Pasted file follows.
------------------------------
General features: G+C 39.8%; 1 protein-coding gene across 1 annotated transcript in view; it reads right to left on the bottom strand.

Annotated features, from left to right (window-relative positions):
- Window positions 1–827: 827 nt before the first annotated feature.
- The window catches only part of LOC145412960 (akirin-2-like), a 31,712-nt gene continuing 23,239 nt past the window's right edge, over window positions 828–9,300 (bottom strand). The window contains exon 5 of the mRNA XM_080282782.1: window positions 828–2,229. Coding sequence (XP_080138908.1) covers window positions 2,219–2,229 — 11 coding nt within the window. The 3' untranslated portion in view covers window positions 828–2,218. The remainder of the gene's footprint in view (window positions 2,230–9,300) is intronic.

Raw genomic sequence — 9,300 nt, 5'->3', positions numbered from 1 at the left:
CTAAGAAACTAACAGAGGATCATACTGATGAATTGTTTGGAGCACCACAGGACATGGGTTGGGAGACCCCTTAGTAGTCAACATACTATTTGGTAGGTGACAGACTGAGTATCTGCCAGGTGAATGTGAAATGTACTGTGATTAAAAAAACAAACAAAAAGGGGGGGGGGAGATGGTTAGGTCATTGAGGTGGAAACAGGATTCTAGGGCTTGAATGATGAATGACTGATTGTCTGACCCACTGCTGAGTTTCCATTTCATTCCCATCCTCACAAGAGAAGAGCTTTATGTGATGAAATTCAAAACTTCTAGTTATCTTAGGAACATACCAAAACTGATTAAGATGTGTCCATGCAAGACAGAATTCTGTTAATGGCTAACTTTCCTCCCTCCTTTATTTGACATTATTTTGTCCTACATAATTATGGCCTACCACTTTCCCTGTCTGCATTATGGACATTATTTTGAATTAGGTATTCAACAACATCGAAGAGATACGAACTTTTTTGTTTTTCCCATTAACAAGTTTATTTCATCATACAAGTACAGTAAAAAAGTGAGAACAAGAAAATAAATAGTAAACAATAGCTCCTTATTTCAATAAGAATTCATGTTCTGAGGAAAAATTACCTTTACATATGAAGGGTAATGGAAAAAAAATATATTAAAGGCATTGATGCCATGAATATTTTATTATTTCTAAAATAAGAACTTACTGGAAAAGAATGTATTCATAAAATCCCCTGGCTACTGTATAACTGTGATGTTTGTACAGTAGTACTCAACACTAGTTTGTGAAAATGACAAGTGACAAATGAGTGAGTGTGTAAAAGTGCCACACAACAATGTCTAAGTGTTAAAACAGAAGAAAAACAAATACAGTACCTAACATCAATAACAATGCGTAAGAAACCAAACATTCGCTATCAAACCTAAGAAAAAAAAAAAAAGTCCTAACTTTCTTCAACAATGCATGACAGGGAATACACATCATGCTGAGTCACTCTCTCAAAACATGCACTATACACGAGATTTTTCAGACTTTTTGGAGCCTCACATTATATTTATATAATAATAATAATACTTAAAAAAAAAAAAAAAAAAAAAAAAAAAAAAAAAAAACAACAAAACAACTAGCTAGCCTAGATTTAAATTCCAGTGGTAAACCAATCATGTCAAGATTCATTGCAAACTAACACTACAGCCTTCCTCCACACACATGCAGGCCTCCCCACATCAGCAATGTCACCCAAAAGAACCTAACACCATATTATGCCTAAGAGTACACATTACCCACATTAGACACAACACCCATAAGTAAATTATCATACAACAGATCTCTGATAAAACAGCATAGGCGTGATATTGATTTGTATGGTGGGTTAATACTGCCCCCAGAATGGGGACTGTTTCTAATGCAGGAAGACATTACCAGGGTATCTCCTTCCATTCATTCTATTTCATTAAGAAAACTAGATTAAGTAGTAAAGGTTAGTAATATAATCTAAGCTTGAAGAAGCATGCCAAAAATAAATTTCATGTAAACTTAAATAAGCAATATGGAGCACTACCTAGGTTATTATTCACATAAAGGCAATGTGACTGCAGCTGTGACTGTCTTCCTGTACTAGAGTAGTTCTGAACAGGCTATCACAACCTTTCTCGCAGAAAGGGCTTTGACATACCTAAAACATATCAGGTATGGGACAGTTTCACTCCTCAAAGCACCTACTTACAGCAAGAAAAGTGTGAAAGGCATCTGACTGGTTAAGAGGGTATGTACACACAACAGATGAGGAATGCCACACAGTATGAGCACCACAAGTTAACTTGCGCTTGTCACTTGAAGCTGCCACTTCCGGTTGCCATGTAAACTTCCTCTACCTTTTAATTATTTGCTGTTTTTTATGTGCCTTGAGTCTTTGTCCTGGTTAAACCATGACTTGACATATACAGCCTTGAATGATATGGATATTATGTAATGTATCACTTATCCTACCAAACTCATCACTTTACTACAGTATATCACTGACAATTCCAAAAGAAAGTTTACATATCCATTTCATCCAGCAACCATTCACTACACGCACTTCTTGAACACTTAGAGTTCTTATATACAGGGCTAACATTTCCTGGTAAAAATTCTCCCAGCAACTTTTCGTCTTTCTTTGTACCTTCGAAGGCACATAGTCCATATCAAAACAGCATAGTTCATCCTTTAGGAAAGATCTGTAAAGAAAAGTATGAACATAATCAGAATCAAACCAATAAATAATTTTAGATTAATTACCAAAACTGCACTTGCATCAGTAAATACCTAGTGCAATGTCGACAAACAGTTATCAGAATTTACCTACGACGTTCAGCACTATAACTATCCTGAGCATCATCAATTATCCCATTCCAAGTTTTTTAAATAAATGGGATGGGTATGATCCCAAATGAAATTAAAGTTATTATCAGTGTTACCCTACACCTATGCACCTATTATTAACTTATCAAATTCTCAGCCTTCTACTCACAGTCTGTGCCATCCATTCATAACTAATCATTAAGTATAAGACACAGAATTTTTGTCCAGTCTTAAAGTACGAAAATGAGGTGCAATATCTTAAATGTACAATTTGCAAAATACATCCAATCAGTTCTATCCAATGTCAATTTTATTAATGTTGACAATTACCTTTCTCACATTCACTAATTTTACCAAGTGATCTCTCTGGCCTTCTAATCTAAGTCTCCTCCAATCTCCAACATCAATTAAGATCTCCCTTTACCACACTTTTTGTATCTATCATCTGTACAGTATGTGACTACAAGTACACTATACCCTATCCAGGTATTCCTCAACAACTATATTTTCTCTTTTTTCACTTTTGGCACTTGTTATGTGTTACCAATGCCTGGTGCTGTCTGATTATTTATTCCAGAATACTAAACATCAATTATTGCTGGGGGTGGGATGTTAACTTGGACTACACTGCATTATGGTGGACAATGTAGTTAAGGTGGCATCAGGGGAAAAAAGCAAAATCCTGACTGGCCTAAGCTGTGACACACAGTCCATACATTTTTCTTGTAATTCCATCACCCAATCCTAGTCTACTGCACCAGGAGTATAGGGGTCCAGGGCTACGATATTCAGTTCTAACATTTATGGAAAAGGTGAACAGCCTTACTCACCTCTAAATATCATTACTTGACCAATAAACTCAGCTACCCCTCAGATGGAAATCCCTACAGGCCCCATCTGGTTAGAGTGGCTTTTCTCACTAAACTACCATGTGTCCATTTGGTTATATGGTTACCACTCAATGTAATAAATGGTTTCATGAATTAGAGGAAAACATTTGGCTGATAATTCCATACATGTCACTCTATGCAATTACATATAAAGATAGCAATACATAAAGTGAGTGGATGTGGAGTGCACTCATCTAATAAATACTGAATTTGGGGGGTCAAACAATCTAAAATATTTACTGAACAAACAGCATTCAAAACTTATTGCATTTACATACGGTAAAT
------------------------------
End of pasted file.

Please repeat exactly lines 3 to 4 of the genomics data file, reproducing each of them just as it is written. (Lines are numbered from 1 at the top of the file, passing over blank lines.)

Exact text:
- Window positions 1–827: 827 nt before the first annotated feature.
- The window catches only part of LOC145412960 (akirin-2-like), a 31,712-nt gene continuing 23,239 nt past the window's right edge, over window positions 828–9,300 (bottom strand). The window contains exon 5 of the mRNA XM_080282782.1: window positions 828–2,229. Coding sequence (XP_080138908.1) covers window positions 2,219–2,229 — 11 coding nt within the window. The 3' untranslated portion in view covers window positions 828–2,218. The remainder of the gene's footprint in view (window positions 2,230–9,300) is intronic.